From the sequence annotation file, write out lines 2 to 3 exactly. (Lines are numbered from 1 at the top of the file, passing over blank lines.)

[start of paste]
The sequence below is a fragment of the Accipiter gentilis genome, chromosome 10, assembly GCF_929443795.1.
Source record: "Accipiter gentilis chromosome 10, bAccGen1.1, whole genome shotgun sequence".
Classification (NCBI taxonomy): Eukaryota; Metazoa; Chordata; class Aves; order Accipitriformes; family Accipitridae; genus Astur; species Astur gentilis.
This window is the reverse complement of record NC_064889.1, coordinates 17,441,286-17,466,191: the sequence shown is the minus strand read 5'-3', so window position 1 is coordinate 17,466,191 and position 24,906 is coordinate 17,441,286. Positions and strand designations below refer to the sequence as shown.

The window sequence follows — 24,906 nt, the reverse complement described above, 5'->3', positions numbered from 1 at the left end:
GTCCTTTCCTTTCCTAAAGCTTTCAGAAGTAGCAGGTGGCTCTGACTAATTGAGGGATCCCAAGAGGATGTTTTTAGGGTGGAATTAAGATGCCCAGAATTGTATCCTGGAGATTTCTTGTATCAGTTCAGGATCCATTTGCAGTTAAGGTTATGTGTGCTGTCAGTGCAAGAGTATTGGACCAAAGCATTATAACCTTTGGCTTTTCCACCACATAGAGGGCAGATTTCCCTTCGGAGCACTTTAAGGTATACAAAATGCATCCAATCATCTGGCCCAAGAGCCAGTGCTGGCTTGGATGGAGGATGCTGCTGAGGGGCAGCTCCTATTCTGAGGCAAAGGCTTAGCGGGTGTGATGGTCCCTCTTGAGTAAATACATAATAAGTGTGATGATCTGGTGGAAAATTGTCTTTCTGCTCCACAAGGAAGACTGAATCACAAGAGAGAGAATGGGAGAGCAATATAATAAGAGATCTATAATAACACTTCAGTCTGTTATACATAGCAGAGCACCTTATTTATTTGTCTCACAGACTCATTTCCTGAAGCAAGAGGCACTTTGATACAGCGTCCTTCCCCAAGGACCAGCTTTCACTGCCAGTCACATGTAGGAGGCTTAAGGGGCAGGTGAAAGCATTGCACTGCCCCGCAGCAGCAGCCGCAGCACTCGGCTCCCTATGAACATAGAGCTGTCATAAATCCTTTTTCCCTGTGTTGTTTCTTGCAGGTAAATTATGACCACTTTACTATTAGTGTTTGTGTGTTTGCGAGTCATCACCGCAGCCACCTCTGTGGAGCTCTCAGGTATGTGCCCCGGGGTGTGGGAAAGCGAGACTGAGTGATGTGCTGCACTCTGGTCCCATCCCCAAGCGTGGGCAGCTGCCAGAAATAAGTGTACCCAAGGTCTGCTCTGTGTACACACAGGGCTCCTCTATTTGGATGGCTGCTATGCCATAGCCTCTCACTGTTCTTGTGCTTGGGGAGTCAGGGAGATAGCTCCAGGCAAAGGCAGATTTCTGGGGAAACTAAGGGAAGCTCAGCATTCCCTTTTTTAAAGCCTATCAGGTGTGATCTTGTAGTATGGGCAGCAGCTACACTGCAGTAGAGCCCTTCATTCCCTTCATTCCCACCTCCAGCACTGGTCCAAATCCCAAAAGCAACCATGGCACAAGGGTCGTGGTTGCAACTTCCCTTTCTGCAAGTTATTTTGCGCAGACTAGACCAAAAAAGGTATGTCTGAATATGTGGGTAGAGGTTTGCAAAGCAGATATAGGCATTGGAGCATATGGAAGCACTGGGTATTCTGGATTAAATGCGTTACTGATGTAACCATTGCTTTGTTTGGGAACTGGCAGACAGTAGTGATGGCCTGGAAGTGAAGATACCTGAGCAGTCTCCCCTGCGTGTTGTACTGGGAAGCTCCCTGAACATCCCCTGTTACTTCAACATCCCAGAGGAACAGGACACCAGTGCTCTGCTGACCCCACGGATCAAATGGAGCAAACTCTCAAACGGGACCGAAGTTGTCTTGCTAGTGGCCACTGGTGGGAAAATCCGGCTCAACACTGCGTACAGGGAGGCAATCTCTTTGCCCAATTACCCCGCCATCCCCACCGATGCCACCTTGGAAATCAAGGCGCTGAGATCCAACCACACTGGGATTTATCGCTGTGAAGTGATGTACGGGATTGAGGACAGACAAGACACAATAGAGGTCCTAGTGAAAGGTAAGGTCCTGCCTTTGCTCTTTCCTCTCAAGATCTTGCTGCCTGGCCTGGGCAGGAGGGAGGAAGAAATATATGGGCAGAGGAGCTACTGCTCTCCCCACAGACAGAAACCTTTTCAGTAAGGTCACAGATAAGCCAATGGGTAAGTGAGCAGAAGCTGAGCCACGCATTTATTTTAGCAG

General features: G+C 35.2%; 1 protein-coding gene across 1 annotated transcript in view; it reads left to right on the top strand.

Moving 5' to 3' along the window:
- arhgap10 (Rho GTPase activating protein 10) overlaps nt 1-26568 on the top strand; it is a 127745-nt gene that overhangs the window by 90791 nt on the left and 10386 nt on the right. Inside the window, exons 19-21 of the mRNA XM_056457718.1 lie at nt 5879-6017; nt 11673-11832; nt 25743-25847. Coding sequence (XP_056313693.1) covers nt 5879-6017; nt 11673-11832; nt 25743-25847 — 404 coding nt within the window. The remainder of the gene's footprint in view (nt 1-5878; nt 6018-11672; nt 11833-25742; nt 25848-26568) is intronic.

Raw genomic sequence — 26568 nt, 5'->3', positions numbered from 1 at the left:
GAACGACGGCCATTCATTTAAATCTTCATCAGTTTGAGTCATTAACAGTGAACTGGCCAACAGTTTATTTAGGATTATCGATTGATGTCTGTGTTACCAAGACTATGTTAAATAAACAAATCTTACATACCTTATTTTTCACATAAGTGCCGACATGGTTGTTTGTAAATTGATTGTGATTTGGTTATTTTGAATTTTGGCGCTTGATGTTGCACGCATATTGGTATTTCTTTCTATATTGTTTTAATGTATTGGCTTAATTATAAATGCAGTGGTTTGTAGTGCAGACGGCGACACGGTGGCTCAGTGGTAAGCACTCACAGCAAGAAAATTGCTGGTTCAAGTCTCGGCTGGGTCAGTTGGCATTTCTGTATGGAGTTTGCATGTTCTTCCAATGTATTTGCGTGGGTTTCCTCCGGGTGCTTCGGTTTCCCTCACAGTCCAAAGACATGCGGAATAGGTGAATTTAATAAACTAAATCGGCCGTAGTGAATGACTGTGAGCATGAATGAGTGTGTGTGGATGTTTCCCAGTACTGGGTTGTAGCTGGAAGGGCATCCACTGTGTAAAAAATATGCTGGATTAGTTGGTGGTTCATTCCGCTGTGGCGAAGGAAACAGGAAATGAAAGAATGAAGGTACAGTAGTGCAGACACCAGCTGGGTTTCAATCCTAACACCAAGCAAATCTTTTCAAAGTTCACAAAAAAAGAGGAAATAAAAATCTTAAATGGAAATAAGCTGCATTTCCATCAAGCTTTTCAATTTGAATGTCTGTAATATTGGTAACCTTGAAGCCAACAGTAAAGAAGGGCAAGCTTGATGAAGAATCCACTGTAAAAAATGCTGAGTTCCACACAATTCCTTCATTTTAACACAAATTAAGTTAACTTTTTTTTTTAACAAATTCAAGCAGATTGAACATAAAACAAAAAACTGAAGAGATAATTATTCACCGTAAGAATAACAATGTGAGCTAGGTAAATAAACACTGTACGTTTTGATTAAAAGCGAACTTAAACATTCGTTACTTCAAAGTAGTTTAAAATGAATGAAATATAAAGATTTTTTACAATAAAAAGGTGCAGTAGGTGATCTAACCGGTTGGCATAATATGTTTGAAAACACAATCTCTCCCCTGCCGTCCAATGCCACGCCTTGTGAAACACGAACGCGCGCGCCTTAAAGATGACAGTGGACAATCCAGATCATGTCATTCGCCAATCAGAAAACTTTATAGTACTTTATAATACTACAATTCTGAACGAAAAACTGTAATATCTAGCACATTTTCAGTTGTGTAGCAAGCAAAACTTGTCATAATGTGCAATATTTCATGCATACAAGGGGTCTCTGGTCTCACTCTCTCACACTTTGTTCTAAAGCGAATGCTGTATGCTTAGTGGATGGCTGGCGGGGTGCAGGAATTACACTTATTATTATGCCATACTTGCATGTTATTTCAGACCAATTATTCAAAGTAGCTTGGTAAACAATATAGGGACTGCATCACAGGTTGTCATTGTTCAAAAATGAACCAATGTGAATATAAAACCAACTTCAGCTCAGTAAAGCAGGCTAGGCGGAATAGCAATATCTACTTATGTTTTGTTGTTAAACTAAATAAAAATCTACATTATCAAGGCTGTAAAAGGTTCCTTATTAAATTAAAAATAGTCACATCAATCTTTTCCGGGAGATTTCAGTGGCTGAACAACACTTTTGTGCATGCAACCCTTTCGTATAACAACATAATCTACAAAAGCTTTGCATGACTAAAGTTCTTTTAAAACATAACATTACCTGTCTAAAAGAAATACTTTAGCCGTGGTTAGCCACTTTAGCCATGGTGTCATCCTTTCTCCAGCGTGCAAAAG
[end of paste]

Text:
Source record: "Accipiter gentilis chromosome 10, bAccGen1.1, whole genome shotgun sequence".
Classification (NCBI taxonomy): Eukaryota; Metazoa; Chordata; class Aves; order Accipitriformes; family Accipitridae; genus Astur; species Astur gentilis.